Michel slid his arm around me, this French boy I barely knew, his hand heavy on my shoulder where it still tingled from too much sun. He sang along with Mick, softly into my neck “Ahn-Ghee, you’re bu-tee-full” and for the first time on this trip, I didn’t regret my short haircut. I could feel every breath skimming across my skin.

My name wasn’t Angie and I wasn’t beautiful, but I didn’t care. I was leaving Bandol tomorrow but tonight I was here having an adventure with a French boy with dark hair that swooped down over his forehead and a black tank top that showed off his muscles, tawny and firm to the touch. We stopped walking altogether then, hidden from the moon light by some low hanging branches of a pine tree. I felt ridiculous but Michel didn’t seem embarrassed at all to be singing me a Stones song, swapping my name out for Angie.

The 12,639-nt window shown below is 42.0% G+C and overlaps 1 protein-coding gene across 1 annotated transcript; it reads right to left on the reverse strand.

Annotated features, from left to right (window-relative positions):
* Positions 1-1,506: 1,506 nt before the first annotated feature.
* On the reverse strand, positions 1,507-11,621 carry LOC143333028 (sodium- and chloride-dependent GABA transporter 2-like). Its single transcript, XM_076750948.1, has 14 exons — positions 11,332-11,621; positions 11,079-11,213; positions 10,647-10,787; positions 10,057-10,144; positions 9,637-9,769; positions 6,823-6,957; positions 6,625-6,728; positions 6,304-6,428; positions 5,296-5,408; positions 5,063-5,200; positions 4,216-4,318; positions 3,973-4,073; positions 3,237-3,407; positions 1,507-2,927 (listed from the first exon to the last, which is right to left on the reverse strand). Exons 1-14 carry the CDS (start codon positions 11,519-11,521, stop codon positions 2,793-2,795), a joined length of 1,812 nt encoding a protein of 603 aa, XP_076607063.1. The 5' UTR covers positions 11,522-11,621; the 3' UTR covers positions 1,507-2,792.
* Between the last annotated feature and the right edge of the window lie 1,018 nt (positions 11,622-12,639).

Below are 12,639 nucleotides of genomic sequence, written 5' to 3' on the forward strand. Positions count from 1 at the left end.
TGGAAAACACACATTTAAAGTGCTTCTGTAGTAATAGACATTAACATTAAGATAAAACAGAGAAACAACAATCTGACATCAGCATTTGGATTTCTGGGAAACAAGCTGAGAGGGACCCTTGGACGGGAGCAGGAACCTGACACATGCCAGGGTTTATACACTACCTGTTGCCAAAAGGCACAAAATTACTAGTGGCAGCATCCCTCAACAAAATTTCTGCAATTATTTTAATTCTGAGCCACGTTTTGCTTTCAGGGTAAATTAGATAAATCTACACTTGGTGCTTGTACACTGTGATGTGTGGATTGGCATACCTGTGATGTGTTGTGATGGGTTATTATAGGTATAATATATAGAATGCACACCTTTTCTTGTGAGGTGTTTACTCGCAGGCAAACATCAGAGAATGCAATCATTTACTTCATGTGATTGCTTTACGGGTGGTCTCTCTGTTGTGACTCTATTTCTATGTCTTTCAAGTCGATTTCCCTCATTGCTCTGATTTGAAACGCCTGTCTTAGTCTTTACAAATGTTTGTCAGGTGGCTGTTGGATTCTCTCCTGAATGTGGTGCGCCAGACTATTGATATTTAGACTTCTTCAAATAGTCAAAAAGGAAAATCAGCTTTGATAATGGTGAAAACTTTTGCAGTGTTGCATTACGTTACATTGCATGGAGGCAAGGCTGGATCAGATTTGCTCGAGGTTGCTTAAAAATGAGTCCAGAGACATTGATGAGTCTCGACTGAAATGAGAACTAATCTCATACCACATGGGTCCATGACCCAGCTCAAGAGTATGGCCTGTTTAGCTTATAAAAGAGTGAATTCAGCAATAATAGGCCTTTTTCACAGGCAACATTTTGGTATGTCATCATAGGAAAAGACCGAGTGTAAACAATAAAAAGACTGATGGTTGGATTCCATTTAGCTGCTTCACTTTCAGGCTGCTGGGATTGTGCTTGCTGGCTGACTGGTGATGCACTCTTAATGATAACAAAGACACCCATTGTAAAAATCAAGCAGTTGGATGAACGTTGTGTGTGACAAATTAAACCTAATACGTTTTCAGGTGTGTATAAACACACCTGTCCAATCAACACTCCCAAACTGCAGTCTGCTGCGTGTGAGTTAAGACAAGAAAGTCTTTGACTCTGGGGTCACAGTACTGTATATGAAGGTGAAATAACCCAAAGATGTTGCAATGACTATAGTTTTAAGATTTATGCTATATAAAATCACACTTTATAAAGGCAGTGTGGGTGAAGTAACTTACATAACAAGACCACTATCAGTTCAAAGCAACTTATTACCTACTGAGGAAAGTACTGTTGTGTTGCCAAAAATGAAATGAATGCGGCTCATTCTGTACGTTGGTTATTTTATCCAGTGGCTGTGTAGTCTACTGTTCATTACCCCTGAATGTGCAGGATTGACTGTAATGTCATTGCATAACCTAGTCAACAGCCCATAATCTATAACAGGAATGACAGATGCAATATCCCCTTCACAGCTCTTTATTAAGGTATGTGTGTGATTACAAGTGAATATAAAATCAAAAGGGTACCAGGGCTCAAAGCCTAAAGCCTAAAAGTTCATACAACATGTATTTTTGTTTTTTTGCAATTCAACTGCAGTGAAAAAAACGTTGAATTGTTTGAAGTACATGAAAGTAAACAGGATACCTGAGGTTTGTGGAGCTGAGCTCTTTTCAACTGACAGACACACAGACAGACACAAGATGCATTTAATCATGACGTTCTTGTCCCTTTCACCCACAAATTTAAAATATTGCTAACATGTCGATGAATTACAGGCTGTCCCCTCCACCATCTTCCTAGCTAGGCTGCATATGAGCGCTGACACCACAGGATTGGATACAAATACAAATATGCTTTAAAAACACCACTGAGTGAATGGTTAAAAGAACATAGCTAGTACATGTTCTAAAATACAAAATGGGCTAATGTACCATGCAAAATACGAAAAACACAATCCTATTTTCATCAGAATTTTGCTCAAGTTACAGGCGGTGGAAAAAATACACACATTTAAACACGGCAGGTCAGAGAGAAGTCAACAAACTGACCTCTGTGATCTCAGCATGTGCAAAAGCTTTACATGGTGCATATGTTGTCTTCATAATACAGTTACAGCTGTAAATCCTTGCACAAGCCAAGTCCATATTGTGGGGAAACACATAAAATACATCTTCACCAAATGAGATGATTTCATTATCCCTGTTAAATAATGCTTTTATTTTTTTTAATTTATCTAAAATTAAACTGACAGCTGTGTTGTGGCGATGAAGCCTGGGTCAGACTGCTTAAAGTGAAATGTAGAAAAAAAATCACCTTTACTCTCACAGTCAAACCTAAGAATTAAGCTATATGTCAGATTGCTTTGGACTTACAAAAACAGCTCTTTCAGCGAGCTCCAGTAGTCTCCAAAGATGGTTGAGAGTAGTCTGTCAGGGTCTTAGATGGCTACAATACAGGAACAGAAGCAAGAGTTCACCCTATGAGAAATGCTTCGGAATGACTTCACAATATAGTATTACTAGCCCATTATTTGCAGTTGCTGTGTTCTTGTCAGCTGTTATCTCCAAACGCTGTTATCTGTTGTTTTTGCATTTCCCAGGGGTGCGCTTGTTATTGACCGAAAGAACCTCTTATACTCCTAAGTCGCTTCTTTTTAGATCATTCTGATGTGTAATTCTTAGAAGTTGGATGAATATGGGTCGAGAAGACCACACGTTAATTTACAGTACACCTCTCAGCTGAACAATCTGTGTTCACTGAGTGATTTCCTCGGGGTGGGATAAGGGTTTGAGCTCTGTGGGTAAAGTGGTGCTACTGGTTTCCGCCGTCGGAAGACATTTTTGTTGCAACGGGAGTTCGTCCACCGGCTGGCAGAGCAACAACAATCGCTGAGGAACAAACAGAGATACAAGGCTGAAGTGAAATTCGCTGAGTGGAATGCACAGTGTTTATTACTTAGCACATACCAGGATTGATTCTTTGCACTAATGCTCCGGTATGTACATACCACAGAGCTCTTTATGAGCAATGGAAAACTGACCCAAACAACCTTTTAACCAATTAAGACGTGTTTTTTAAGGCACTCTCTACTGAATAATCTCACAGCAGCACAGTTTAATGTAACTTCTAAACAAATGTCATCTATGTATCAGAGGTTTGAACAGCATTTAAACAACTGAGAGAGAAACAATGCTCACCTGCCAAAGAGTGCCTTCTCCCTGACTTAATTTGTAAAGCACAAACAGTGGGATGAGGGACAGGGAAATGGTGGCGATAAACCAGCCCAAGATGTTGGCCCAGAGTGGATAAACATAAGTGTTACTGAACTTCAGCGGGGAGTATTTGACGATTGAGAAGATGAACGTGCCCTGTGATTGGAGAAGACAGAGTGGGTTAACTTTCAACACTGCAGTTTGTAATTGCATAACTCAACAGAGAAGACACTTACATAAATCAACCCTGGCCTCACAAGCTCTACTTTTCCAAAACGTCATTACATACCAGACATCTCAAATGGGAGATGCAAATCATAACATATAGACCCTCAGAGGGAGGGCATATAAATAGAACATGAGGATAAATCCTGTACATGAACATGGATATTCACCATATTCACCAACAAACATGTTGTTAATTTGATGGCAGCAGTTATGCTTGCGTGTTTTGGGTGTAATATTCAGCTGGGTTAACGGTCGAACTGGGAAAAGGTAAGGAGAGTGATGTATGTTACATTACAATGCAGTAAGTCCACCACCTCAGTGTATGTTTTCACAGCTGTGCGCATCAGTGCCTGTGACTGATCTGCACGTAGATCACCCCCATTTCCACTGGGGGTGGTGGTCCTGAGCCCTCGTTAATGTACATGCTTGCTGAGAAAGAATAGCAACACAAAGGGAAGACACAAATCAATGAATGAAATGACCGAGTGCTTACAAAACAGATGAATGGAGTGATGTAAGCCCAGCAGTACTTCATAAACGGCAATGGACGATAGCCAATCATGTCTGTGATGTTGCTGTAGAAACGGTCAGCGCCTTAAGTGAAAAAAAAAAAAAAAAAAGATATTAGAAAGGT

“Simone, you’re bu-tee-full. Is not time to say goodbye.”

The way he sang my name, ‘See-mun’ like I was some femme fatale in a French movie made blush inside. Why couldn’t everyone say my name that way? Why couldn’t American boys? Why couldn’t I? What’s your name? Is it Mary or Sue? No, I’d say, smiling up from under my eyelashes. It’s See-mun. 

I couldn’t wait for him to finish the refrain, tilt his head and make his move to kiss me. For real this time, not the peck on the cheek he’d given me earlier. So there we were, standing in the dark, just kissing, him holding me by my shoulders, the pressure of his fingers stinging my sunburn a little but not enough for me to want him to stop, his breath a not unpleasant mixture of garlic and Gauloises. My first real French kiss, not too fast, not too slow, just right.